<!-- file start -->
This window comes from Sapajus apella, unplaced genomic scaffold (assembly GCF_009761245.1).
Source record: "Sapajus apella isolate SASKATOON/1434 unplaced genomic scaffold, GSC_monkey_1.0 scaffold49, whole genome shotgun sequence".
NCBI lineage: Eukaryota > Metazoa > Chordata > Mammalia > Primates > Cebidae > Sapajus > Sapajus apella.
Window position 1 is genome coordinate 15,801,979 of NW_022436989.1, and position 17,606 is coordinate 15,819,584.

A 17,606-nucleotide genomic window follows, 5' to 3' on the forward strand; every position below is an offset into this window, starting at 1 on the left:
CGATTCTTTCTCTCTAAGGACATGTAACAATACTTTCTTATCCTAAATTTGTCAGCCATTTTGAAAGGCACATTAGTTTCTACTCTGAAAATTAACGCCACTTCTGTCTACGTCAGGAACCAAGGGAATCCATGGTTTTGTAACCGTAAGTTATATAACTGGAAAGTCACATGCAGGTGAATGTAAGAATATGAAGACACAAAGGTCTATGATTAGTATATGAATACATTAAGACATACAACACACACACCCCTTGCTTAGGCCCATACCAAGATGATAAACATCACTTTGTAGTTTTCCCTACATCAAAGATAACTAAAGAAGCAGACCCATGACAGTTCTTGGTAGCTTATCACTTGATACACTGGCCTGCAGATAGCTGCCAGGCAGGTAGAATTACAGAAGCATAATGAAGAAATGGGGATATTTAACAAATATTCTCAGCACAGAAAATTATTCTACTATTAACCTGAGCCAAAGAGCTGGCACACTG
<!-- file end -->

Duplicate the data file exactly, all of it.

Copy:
This window comes from Sapajus apella, unplaced genomic scaffold (assembly GCF_009761245.1).
Source record: "Sapajus apella isolate SASKATOON/1434 unplaced genomic scaffold, GSC_monkey_1.0 scaffold49, whole genome shotgun sequence".
NCBI lineage: Eukaryota > Metazoa > Chordata > Mammalia > Primates > Cebidae > Sapajus > Sapajus apella.
Window position 1 is genome coordinate 15,801,979 of NW_022436989.1, and position 17,606 is coordinate 15,819,584.

A 17,606-nucleotide genomic window follows, 5' to 3' on the forward strand; every position below is an offset into this window, starting at 1 on the left:
CGATTCTTTCTCTCTAAGGACATGTAACAATACTTTCTTATCCTAAATTTGTCAGCCATTTTGAAAGGCACATTAGTTTCTACTCTGAAAATTAACGCCACTTCTGTCTACGTCAGGAACCAAGGGAATCCATGGTTTTGTAACCGTAAGTTATATAACTGGAAAGTCACATGCAGGTGAATGTAAGAATATGAAGACACAAAGGTCTATGATTAGTATATGAATACATTAAGACATACAACACACACACCCCTTGCTTAGGCCCATACCAAGATGATAAACATCACTTTGTAGTTTTCCCTACATCAAAGATAACTAAAGAAGCAGACCCATGACAGTTCTTGGTAGCTTATCACTTGATACACTGGCCTGCAGATAGCTGCCAGGCAGGTAGAATTACAGAAGCATAATGAAGAAATGGGGATATTTAACAAATATTCTCAGCACAGAAAATTATTCTACTATTAACCTGAGCCAAAGAGCTGGCACACTG